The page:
SHAKESPEARE ‘S ENDURING POWER
Although William Shakespeare was decidedly a man of his day, his plays refuse to be bound by the confines of any one time or place. While other playwrights’ works have been hugely popular in their own time only to be forgotten by subsequent generations, Shakespeare’s writing continues to feel utterly new to every generation that encounters it.
What makes his plays timeless is his sense of metaphor, his ability to enclose many character studies in rich thematic envelopes that easily survive----~ and translate----from one period to another. Many of us, for example have at some point felt the disappointment of not living up to a parent’s expectations In watching this same archetypal situation play out so profoundly between a king and his son in Henry IV, we experience a distant circumstance as intensely familiar
It helps enormously that Shakespeare often set his works in locations that are fanciful (Illyria in Twelfth Night) or foreign (Cyprus in Othello). This puts audiences at enough of a remove that we can view our own behavior illuminated by Shakespeare’s brilliant perceptions, with fresh eyes.
Shakespeare also possessed an uncanny sense of which s aspects of human experience remain complex and surprising over time. For example, he is one of the greatest analysts ever of the nature of power and the fragility of justice in Measure for Measure an apprentice nun is ordered to forfeit her virginity to save her philandering brother’s life. Is this just? In such crisis, does familial duty outweigh responsibility to one’s soul? Should power be subverted when it seems arbitrary? We struggle with these very questions today. Despite their enduring themes, Shakespear’s plays would not retain much power were it not for his very thrilling storytelling. . His conflicts are immediate , his characters compelling, his complex plotlines exciting. Consequently, other artists cannot resist remaking Shakespeare’s stories as their own. Notable results of these reworkings include-----Tom Stoppard’s Rosencrantz & Guildenstern are Dead, Paula Vogel’s Desdemona: A Play About a Handkerchief, and the musicals West Side Story and. also Kiss Me Kate.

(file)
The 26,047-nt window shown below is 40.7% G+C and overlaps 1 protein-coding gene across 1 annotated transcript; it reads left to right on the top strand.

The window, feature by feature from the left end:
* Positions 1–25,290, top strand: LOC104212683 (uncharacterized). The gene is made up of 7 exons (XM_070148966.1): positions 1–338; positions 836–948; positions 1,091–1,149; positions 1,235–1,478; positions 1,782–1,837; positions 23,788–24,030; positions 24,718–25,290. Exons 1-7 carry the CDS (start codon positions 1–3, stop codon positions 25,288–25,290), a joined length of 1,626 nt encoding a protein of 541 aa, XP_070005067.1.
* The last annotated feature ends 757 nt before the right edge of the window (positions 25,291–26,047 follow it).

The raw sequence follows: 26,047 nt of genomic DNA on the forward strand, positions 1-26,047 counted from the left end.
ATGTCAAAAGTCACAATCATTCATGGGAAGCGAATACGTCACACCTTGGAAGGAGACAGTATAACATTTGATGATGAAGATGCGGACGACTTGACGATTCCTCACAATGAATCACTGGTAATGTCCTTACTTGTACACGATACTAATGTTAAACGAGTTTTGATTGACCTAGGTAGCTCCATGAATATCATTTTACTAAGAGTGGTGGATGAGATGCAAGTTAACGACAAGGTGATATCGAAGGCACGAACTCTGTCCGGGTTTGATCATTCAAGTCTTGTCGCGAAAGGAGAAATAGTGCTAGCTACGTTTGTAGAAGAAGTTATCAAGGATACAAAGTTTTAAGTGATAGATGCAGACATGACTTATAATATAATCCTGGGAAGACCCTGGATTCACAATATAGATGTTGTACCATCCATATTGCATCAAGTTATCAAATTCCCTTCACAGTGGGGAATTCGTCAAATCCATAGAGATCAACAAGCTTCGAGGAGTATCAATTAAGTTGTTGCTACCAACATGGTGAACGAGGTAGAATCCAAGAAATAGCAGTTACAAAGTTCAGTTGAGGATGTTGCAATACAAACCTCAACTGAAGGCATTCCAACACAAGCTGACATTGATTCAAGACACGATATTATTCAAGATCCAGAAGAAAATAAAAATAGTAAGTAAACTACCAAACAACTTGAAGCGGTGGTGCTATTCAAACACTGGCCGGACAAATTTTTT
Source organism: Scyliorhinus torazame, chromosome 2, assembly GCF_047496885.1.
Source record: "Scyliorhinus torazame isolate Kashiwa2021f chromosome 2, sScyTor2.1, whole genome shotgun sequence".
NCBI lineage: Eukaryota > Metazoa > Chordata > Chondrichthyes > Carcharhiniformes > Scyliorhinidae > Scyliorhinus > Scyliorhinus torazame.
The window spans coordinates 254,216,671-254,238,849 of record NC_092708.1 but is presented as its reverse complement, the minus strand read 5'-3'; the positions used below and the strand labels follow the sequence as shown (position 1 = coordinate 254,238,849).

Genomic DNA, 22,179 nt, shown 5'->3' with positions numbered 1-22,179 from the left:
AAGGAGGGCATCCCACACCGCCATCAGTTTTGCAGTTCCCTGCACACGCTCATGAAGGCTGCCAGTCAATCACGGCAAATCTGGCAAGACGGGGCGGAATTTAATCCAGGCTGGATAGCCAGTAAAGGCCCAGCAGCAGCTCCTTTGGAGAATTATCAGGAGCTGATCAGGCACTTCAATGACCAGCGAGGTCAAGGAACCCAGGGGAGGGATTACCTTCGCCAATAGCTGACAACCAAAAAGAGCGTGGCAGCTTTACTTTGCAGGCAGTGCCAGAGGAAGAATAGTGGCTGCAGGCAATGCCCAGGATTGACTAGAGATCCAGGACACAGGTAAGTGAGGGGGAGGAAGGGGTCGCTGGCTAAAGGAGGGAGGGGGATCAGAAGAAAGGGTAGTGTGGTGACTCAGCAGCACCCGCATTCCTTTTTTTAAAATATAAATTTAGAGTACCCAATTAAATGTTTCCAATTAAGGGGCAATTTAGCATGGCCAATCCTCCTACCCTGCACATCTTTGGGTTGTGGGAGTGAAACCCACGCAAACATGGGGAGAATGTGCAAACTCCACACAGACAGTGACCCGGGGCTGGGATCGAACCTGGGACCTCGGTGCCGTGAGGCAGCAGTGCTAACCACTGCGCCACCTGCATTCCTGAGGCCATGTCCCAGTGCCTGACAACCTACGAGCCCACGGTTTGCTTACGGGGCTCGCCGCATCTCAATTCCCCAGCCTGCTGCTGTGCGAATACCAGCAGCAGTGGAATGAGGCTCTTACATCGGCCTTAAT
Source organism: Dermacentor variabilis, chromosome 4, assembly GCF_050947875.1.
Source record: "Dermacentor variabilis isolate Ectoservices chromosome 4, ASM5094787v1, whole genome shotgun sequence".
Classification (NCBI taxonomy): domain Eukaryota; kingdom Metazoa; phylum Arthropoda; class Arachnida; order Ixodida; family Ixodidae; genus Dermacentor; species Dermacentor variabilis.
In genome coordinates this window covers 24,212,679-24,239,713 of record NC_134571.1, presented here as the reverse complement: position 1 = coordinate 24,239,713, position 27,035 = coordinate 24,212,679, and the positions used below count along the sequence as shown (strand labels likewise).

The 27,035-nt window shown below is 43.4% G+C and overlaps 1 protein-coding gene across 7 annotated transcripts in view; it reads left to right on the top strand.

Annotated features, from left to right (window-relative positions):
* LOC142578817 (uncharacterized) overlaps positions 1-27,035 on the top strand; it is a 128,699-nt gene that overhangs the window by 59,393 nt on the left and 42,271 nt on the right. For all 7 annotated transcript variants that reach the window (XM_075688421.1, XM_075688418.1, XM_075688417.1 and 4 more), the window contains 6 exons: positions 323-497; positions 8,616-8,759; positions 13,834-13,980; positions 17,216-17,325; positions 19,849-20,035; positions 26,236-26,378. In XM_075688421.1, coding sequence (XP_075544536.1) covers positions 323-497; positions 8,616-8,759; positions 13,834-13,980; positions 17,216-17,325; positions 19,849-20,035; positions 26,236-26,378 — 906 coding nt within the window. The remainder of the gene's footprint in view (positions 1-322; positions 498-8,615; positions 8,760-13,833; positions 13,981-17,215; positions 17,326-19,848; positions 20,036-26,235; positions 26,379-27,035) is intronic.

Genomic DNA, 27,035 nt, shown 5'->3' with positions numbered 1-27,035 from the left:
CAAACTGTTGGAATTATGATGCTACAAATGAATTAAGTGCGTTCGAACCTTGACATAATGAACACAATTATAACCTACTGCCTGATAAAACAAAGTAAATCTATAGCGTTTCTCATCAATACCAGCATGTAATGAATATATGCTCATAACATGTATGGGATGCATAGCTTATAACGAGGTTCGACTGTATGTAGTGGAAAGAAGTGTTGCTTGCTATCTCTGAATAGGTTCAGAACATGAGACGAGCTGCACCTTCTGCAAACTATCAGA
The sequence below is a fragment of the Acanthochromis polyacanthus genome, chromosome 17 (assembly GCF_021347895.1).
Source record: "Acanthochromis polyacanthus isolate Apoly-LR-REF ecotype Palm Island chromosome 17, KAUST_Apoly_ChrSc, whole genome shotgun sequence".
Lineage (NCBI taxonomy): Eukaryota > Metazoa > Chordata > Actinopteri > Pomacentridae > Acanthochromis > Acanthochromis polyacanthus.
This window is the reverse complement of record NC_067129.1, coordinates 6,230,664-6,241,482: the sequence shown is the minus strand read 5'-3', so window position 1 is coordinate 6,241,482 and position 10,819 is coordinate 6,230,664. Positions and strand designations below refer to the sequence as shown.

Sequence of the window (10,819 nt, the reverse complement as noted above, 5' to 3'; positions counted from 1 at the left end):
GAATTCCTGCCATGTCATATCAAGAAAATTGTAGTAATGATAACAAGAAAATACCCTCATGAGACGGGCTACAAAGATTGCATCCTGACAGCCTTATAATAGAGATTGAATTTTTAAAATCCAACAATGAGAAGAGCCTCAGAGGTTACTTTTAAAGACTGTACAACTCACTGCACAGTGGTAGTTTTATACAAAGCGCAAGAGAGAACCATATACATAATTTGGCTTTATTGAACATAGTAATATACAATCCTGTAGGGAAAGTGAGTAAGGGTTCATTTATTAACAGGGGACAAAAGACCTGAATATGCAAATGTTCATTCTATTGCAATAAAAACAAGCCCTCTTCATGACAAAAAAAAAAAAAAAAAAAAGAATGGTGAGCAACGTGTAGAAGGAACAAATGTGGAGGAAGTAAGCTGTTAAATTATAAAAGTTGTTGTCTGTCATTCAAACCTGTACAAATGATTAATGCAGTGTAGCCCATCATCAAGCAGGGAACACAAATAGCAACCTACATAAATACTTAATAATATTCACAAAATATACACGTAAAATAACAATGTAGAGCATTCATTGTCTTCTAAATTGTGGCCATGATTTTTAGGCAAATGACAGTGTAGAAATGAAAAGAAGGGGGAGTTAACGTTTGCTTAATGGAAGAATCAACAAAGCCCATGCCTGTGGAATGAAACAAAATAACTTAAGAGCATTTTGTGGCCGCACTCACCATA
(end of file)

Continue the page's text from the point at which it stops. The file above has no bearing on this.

Throughout his works, Shakespeare employed a kind of scenic crosscutting, jumping between multiple subplots in the course of spinning one vigorous tale. The technique is akin to that used in modern film editing, which is surely one of the reasons thc film industry never tires of drawing upon his work for inspiration. Think of such far-ranging cinematic adaptation’s as the drama 0, a reworking of Othello; the teen remedy 10 Things I Hate About You, based on The Taming of the Shrew; Baz Luhrmann s modernized Romeo and Juliet; or more faithful treatments such as Kenneth Branagh’s Henry V and Hamlet. It has famously been said that there are no so all parts only small actors, and another reason that Shakespeare s work endures is the three dimensionality of even his smallest roles. In the movie Shakespeare in Love, a strapping actor describes his company’s latest play, Romeo and Juliet. “Well,” he begins. “there’s this nurse .,.“ since that is his assigned role, We laugh at the actor’s ego, but the nurse is in truth an extraordinary comic character. Shakespeare’s ability to create idiosyncratic and memorable smaller roles has made him beloved by actors and audiences for four centuries.
Finally Shakespeare’s plays remain immediate because their language is so very breathtakingly alive. Much of our contemporary speech comes from his writing, the very way we structure our idioms and expressions owes a vast debt to his poetic imagination . For Shakespeare, language was malleable, always ready to be reinvented and expanded upon. Hundreds of words and phrases we use every day ----from assassination to lonely, foregone conclusion to fair play — -are Shakespearen coinages. His plays still feel vivid to us because he verse is muscular, experiemental, and startling. Listen to them, we sense a poet reveling in the infinite possibilities os his miraculous mother tongue. He make us rethink the way we express our deepest thoughts and thorniest ideas. And he wakes us up to the experience of being alive in the world today.
CAREY PERLOFF is the artistic director of
San Francisco’s American Conservatory Theater.
Church of the Science of God
La Jolla, California 92038-3131
© Church of the Science of GOD, 1993